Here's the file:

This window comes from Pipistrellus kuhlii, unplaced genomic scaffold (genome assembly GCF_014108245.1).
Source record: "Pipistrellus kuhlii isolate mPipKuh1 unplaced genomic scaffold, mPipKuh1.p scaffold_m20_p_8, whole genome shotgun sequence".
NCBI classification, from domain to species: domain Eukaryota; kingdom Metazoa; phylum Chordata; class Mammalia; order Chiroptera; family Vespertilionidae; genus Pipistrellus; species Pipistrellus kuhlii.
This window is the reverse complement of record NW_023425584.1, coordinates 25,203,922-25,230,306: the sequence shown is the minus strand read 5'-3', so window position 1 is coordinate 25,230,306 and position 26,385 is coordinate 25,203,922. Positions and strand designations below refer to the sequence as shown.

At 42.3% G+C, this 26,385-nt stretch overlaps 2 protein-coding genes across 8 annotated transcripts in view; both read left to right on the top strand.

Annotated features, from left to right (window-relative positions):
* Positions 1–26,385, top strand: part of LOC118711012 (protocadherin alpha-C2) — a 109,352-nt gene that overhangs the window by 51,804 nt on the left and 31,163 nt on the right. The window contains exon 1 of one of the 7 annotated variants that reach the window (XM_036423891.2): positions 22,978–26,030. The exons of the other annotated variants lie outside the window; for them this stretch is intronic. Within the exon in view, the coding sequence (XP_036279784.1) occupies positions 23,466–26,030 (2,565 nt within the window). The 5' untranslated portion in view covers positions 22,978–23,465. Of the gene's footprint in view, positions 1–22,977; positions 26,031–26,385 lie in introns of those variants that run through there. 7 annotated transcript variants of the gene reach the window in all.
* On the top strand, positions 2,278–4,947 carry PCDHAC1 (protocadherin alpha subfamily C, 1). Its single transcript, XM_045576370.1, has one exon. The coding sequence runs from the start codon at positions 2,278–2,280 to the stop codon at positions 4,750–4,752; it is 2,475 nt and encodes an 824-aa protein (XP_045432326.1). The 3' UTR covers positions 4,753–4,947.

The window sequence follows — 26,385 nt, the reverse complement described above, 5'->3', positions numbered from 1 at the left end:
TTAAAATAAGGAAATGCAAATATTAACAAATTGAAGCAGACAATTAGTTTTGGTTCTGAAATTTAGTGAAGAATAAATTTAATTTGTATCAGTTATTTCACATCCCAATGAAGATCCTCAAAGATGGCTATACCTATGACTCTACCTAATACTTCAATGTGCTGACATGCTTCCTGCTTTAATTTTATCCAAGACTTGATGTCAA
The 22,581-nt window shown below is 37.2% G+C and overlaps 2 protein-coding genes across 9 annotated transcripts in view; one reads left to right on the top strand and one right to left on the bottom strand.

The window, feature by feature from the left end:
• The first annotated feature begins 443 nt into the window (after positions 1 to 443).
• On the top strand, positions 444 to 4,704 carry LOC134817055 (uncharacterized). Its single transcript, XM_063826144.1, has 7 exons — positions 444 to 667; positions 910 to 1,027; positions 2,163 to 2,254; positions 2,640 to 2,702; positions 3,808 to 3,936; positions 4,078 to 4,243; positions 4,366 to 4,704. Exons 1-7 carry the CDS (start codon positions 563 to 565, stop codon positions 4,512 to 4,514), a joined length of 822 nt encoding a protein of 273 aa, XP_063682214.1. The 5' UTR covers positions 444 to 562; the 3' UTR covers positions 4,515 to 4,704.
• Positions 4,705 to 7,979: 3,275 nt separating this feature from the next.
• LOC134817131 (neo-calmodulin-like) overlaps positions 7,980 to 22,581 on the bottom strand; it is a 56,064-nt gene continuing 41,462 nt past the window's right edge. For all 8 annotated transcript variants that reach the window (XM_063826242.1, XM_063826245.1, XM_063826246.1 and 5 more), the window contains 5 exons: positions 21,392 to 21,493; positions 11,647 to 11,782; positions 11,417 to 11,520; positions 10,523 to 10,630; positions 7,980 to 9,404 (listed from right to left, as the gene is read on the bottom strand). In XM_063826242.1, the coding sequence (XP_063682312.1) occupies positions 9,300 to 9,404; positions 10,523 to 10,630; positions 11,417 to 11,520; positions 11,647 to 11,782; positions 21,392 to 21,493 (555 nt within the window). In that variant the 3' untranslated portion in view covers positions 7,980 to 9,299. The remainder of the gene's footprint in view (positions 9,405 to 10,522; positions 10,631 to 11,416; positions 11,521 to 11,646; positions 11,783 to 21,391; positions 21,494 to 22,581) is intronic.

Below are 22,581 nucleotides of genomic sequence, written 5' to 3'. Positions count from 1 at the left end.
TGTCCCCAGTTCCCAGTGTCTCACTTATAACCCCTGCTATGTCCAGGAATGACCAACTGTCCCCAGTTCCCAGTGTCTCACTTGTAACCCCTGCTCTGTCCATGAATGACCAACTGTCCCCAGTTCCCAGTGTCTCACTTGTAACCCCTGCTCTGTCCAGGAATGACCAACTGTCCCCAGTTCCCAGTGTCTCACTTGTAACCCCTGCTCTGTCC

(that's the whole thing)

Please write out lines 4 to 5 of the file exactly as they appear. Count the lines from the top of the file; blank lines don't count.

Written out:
This window is the reverse complement of record NW_023425584.1, coordinates 25,203,922-25,230,306: the sequence shown is the minus strand read 5'-3', so window position 1 is coordinate 25,230,306 and position 26,385 is coordinate 25,203,922. Positions and strand designations below refer to the sequence as shown.

At 42.3% G+C, this 26,385-nt stretch overlaps 2 protein-coding genes across 8 annotated transcripts in view; both read left to right on the top strand.